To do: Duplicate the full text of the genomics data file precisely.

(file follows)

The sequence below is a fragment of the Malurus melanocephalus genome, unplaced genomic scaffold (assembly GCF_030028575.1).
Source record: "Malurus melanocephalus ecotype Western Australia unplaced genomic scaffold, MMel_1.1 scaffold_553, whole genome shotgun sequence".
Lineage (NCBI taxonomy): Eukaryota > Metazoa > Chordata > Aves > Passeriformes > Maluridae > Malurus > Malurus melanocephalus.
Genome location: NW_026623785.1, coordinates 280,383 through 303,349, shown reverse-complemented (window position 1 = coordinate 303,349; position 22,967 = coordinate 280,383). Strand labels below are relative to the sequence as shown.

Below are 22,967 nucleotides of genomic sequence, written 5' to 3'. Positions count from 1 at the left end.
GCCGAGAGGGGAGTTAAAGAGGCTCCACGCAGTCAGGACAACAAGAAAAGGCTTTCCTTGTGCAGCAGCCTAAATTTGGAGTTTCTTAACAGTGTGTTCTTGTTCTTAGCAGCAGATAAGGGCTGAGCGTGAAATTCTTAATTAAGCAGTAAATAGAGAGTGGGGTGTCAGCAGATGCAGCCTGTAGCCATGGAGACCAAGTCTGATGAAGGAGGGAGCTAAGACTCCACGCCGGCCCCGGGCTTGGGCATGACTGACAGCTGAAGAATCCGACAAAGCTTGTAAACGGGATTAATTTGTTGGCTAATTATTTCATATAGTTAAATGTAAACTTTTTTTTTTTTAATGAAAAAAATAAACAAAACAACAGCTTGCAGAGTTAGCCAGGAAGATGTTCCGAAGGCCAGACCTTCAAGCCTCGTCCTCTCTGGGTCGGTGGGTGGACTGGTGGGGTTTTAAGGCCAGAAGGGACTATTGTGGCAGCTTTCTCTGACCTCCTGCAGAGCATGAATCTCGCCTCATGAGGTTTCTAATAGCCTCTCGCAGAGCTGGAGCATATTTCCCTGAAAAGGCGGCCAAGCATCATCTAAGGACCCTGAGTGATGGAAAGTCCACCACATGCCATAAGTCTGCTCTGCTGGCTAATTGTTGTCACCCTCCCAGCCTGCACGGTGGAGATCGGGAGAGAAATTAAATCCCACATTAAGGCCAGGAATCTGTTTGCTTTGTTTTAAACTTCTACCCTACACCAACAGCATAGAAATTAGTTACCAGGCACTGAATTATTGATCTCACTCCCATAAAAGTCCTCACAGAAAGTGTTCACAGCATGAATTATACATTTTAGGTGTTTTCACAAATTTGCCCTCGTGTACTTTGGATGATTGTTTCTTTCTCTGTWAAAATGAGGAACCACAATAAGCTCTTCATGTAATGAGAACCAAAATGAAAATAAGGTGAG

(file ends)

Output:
The sequence below is a fragment of the Malurus melanocephalus genome, unplaced genomic scaffold (assembly GCF_030028575.1).
Source record: "Malurus melanocephalus ecotype Western Australia unplaced genomic scaffold, MMel_1.1 scaffold_553, whole genome shotgun sequence".
Lineage (NCBI taxonomy): Eukaryota > Metazoa > Chordata > Aves > Passeriformes > Maluridae > Malurus > Malurus melanocephalus.
Genome location: NW_026623785.1, coordinates 280,383 through 303,349, shown reverse-complemented (window position 1 = coordinate 303,349; position 22,967 = coordinate 280,383). Strand labels below are relative to the sequence as shown.

Below are 22,967 nucleotides of genomic sequence, written 5' to 3'. Positions count from 1 at the left end.
GCCGAGAGGGGAGTTAAAGAGGCTCCACGCAGTCAGGACAACAAGAAAAGGCTTTCCTTGTGCAGCAGCCTAAATTTGGAGTTTCTTAACAGTGTGTTCTTGTTCTTAGCAGCAGATAAGGGCTGAGCGTGAAATTCTTAATTAAGCAGTAAATAGAGAGTGGGGTGTCAGCAGATGCAGCCTGTAGCCATGGAGACCAAGTCTGATGAAGGAGGGAGCTAAGACTCCACGCCGGCCCCGGGCTTGGGCATGACTGACAGCTGAAGAATCCGACAAAGCTTGTAAACGGGATTAATTTGTTGGCTAATTATTTCATATAGTTAAATGTAAACTTTTTTTTTTTTAATGAAAAAAATAAACAAAACAACAGCTTGCAGAGTTAGCCAGGAAGATGTTCCGAAGGCCAGACCTTCAAGCCTCGTCCTCTCTGGGTCGGTGGGTGGACTGGTGGGGTTTTAAGGCCAGAAGGGACTATTGTGGCAGCTTTCTCTGACCTCCTGCAGAGCATGAATCTCGCCTCATGAGGTTTCTAATAGCCTCTCGCAGAGCTGGAGCATATTTCCCTGAAAAGGCGGCCAAGCATCATCTAAGGACCCTGAGTGATGGAAAGTCCACCACATGCCATAAGTCTGCTCTGCTGGCTAATTGTTGTCACCCTCCCAGCCTGCACGGTGGAGATCGGGAGAGAAATTAAATCCCACATTAAGGCCAGGAATCTGTTTGCTTTGTTTTAAACTTCTACCCTACACCAACAGCATAGAAATTAGTTACCAGGCACTGAATTATTGATCTCACTCCCATAAAAGTCCTCACAGAAAGTGTTCACAGCATGAATTATACATTTTAGGTGTTTTCACAAATTTGCCCTCGTGTACTTTGGATGATTGTTTCTTTCTCTGTWAAAATGAGGAACCACAATAAGCTCTTCATGTAATGAGAACCAAAATGAAAATAAGGTGAG